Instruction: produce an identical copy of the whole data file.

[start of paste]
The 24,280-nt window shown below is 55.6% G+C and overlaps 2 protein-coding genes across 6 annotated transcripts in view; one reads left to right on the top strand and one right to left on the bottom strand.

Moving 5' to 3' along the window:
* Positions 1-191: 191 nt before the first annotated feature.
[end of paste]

The 24,280-nt window shown below is 55.6% G+C and overlaps 2 protein-coding genes across 6 annotated transcripts in view; one reads left to right on the top strand and one right to left on the bottom strand.

Moving 5' to 3' along the window:
* Positions 1-191: 191 nt before the first annotated feature.